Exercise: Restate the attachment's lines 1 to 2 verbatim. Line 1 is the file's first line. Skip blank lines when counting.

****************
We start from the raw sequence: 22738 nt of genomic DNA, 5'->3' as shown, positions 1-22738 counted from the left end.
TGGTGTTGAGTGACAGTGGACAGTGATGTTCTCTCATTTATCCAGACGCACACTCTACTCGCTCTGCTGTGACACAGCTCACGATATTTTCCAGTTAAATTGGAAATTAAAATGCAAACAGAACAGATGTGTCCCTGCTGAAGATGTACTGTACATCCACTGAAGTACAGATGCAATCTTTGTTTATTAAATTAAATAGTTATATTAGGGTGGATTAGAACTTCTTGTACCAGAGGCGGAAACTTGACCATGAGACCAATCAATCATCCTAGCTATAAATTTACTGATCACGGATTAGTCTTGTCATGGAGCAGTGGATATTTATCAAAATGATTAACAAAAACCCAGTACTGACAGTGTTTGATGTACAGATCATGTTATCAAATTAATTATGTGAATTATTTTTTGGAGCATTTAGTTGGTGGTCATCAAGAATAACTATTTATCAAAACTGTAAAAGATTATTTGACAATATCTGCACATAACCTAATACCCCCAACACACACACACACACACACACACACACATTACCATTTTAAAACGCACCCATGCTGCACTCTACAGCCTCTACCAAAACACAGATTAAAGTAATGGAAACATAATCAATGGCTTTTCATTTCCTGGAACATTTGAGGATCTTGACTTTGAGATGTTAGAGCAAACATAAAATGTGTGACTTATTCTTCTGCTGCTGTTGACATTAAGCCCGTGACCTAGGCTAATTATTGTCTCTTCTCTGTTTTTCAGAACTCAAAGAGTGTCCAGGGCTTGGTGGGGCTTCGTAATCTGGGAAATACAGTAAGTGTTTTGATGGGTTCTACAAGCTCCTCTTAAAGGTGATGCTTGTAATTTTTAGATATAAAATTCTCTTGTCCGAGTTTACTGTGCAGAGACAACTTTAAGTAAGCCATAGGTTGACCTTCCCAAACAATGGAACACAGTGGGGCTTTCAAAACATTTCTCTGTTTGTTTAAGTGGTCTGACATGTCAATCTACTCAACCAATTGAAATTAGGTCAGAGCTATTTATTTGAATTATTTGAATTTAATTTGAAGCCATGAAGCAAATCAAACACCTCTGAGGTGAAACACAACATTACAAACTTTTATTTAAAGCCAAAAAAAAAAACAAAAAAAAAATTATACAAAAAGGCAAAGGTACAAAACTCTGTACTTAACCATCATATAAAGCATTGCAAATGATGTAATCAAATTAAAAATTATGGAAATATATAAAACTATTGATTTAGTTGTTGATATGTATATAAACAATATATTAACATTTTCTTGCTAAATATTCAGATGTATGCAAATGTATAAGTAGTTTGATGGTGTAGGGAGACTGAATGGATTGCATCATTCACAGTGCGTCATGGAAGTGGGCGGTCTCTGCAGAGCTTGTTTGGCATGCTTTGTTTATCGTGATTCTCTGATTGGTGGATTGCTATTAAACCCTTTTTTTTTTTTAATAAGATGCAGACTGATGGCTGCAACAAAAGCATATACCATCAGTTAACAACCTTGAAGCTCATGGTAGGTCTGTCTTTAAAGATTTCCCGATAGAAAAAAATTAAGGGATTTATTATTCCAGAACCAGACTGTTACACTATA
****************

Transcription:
We start from the raw sequence: 22738 nt of genomic DNA, 5'->3' as shown, positions 1-22738 counted from the left end.
TGGTGTTGAGTGACAGTGGACAGTGATGTTCTCTCATTTATCCAGACGCACACTCTACTCGCTCTGCTGTGACACAGCTCACGATATTTTCCAGTTAAATTGGAAATTAAAATGCAAACAGAACAGATGTGTCCCTGCTGAAGATGTACTGTACATCCACTGAAGTACAGATGCAATCTTTGTTTATTAAATTAAATAGTTATATTAGGGTGGATTAGAACTTCTTGTACCAGAGGCGGAAACTTGACCATGAGACCAATCAATCATCCTAGCTATAAATTTACTGATCACGGATTAGTCTTGTCATGGAGCAGTGGATATTTATCAAAATGATTAACAAAAACCCAGTACTGACAGTGTTTGATGTACAGATCATGTTATCAAATTAATTATGTGAATTATTTTTTGGAGCATTTAGTTGGTGGTCATCAAGAATAACTATTTATCAAAACTGTAAAAGATTATTTGACAATATCTGCACATAACCTAATACCCCCAACACACACACACACACACACACACACACATTACCATTTTAAAACGCACCCATGCTGCACTCTACAGCCTCTACCAAAACACAGATTAAAGTAATGGAAACATAATCAATGGCTTTTCATTTCCTGGAACATTTGAGGATCTTGACTTTGAGATGTTAGAGCAAACATAAAATGTGTGACTTATTCTTCTGCTGCTGTTGACATTAAGCCCGTGACCTAGGCTAATTATTGTCTCTTCTCTGTTTTTCAGAACTCAAAGAGTGTCCAGGGCTTGGTGGGGCTTCGTAATCTGGGAAATACAGTAAGTGTTTTGATGGGTTCTACAAGCTCCTCTTAAAGGTGATGCTTGTAATTTTTAGATATAAAATTCTCTTGTCCGAGTTTACTGTGCAGAGACAACTTTAAGTAAGCCATAGGTTGACCTTCCCAAACAATGGAACACAGTGGGGCTTTCAAAACATTTCTCTGTTTGTTTAAGTGGTCTGACATGTCAATCTACTCAACCAATTGAAATTAGGTCAGAGCTATTTATTTGAATTATTTGAATTTAATTTGAAGCCATGAAGCAAATCAAACACCTCTGAGGTGAAACACAACATTACAAACTTTTATTTAAAGCCAAAAAAAAAAACAAAAAAAAAATTATACAAAAAGGCAAAGGTACAAAACTCTGTACTTAACCATCATATAAAGCATTGCAAATGATGTAATCAAATTAAAAATTATGGAAATATATAAAACTATTGATTTAGTTGTTGATATGTATATAAACAATATATTAACATTTTCTTGCTAAATATTCAGATGTATGCAAATGTATAAGTAGTTTGATGGTGTAGGGAGACTGAATGGATTGCATCATTCACAGTGCGTCATGGAAGTGGGCGGTCTCTGCAGAGCTTGTTTGGCATGCTTTGTTTATCGTGATTCTCTGATTGGTGGATTGCTATTAAACCCTTTTTTTTTTTTAATAAGATGCAGACTGATGGCTGCAACAAAAGCATATACCATCAGTTAACAACCTTGAAGCTCATGGTAGGTCTGTCTTTAAAGATTTCCCGATAGAAAAAAATTAAGGGATTTATTATTCCAGAACCAGACTGTTACACTATA